JOINT BASE LEWIS-MCCHORD, WA, UNITED STATES
JOINT BASE LEWIS MCCHORD, Wash. – With a tight grip, ankles crossed and body suspended on a rope 30 feet above the ground, Spc. Christopher Martin, a soldier with 295th Quartermaster Company, looked with some apprehension at the only way down. He could hear his nine teammates shouting words of encouragement as he let gravity do most of the work for him on this particular obstacle.
Without the safety net below, and with muscle fatigue setting in, Martin clenched his teeth and clambered the last few yards to the ground. Still reeling from the experience, he followed his team to conquer another obstacle on the confidence course.
This was the second day of a week-long “Ultimate Sustainer” competition for teams of soldiers from the 593rd Sustainment Brigade, Oct. 3-6.
Earlier in the day, some of the 10-soldier teams were sent to the land navigation course, and the day before was the Army Physical Fitness Test and weapons range portions of the competition. Participants had 40 rounds to qualify without the normal allowance for weapon zeroing.
In all, 10 squads were in the competition, one for each company in the brigade; detachments combined to form full teams.
Pfc. Benjamin Padilla, who competed in I Corps’ 2011 Soldier of the Year competition, was part of the team fielded by the 497th Transportation Company.
“The confidence course is definitely one of the tougher parts to this, but it’s also one of the more fun events,” Padilla said.
Squads negotiated the course one team at a time, receiving points for every obstacle completed by at least 8 of the 10 team members. Course completion time was the determining factor for tie-breaking.
“A lot of times we had to choose the best course of action given the risk factors and given what we know of each others’ strengths or weaknesses. The team had to come together on a decision as quickly as possible,” said Spc. Jimmi Core, a motor transport operator with the 21st Cargo Transfer Company.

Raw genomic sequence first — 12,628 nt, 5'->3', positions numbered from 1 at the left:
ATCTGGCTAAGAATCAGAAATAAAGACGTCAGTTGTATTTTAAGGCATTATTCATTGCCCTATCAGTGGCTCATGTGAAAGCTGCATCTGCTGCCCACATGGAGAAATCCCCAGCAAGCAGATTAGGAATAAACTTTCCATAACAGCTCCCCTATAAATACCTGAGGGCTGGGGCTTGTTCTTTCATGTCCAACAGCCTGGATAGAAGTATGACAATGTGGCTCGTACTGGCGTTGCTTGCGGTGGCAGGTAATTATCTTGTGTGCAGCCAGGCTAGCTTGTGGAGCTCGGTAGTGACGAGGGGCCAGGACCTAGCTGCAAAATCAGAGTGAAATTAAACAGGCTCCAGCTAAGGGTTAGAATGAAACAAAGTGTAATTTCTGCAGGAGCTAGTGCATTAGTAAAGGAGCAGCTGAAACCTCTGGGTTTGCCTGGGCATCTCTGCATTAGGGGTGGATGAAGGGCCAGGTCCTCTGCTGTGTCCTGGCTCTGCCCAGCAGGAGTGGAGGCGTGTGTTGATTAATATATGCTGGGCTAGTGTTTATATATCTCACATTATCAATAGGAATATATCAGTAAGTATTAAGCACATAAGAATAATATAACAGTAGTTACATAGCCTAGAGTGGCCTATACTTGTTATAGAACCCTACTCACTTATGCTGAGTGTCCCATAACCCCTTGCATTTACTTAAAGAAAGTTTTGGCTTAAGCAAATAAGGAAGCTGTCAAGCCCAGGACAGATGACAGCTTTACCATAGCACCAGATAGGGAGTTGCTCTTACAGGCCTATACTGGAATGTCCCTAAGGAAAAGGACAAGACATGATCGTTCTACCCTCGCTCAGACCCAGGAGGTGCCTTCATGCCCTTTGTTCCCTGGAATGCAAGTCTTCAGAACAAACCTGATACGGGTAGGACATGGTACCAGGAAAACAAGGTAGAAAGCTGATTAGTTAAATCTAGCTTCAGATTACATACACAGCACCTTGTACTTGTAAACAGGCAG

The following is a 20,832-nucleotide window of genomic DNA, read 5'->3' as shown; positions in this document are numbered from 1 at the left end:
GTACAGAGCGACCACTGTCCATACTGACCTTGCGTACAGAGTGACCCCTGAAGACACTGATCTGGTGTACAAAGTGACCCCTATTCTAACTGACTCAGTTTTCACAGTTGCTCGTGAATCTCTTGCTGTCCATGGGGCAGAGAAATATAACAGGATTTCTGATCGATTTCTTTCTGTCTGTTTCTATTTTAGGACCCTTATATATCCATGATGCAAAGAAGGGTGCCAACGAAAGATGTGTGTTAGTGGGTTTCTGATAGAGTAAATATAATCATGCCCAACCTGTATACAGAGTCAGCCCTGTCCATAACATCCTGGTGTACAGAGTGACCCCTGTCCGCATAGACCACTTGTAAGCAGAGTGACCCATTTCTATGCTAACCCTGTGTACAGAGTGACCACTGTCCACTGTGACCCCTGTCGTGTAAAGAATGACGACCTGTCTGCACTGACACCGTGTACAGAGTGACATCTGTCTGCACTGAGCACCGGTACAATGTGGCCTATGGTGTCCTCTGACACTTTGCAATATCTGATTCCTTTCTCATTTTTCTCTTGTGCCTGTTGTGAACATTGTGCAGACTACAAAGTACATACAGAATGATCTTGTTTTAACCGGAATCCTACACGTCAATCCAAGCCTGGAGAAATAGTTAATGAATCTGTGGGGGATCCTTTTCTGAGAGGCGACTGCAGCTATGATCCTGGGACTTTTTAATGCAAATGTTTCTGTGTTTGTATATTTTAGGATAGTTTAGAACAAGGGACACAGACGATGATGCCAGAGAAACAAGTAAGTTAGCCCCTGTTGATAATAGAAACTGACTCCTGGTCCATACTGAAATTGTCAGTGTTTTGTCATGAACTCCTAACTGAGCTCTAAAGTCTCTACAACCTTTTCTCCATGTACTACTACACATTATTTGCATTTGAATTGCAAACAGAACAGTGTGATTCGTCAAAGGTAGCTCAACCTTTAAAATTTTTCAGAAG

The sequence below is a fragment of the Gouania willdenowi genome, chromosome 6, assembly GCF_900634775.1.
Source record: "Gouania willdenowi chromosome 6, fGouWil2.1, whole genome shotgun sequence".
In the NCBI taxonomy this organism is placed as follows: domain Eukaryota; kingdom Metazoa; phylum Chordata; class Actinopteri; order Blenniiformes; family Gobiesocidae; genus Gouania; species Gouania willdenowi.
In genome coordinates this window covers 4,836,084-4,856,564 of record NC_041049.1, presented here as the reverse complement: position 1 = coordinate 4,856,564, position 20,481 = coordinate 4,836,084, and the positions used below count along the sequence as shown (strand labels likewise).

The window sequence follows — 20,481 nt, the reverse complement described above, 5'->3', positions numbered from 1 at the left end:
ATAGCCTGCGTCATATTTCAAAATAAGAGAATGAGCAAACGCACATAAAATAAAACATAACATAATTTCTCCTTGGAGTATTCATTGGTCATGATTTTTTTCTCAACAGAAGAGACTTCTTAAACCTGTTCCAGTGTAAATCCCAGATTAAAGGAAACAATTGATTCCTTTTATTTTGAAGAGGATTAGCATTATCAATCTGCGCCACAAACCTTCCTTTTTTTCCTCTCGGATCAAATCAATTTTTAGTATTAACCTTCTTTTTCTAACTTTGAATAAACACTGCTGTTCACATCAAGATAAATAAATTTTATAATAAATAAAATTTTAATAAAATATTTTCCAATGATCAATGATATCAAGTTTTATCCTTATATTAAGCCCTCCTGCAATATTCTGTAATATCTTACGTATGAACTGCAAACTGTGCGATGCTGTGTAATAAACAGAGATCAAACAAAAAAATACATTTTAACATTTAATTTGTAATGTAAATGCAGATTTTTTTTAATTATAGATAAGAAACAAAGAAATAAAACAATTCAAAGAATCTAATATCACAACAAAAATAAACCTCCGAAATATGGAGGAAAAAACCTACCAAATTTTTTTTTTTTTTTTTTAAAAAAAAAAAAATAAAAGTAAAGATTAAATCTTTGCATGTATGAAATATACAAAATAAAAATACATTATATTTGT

Day three of the competition focused on warrior task training at Sequalitchew Lake. The soldiers were put into some stressful situations – react to contact, react to a suspected improvised explosive device and calling in a 9-line MEDEVAC among others.
Teams were also evaluated on factors including pre-combat inspections and hasty vehicle recovery operations using a tow bar.
The last day of the competition was a 12-mile ruck march that started and finished at Seay Field, outside of the 593rd Brigade headquarters.
In the end, Headquarters and Headquarters Company, 593rd Sustainment Bde., took first place. “The march definitely got to a lot of people; I’m glad we came together as a team,” said Spc. Russell Horton, a wheeled vehicle mechanic and member of the winning team.
The 542nd Maintenance Company came in second place and the 497th Transportation Company took third.
“It was great non-commissioned officers putting it together with junior enlisted soldiers taking charge to make this a great event. Each of them learned something, and learned something about each other – their fellow professionals,” said Col. Scott Lofreddo, commander of the 593rd Sustainment Bde.
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This work, Teams compete to be the Ultimate Sustainers, by SSG Mark Miranda, identified by DVIDS, is free of known copyright restrictions under U.S. copyright law.